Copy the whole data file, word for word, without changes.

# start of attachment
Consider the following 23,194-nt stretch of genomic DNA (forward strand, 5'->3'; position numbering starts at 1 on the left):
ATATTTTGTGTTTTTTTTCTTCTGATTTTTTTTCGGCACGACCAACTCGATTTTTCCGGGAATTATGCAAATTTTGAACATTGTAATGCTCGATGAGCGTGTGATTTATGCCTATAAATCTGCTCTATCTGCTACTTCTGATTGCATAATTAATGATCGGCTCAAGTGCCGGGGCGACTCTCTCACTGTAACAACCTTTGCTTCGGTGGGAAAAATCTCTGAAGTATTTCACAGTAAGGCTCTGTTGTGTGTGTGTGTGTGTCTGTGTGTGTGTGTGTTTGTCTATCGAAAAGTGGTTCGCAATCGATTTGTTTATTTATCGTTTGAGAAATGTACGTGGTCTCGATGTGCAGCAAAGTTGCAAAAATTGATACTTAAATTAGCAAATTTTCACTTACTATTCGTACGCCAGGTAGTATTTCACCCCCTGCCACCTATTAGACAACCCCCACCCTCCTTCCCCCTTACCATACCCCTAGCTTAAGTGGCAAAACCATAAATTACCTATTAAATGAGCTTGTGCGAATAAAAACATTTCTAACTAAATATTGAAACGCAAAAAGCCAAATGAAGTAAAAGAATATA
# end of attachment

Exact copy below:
Consider the following 23,194-nt stretch of genomic DNA (forward strand, 5'->3'; position numbering starts at 1 on the left):
ATATTTTGTGTTTTTTTTCTTCTGATTTTTTTTCGGCACGACCAACTCGATTTTTCCGGGAATTATGCAAATTTTGAACATTGTAATGCTCGATGAGCGTGTGATTTATGCCTATAAATCTGCTCTATCTGCTACTTCTGATTGCATAATTAATGATCGGCTCAAGTGCCGGGGCGACTCTCTCACTGTAACAACCTTTGCTTCGGTGGGAAAAATCTCTGAAGTATTTCACAGTAAGGCTCTGTTGTGTGTGTGTGTGTGTCTGTGTGTGTGTGTGTTTGTCTATCGAAAAGTGGTTCGCAATCGATTTGTTTATTTATCGTTTGAGAAATGTACGTGGTCTCGATGTGCAGCAAAGTTGCAAAAATTGATACTTAAATTAGCAAATTTTCACTTACTATTCGTACGCCAGGTAGTATTTCACCCCCTGCCACCTATTAGACAACCCCCACCCTCCTTCCCCCTTACCATACCCCTAGCTTAAGTGGCAAAACCATAAATTACCTATTAAATGAGCTTGTGCGAATAAAAACATTTCTAACTAAATATTGAAACGCAAAAAGCCAAATGAAGTAAAAGAATATA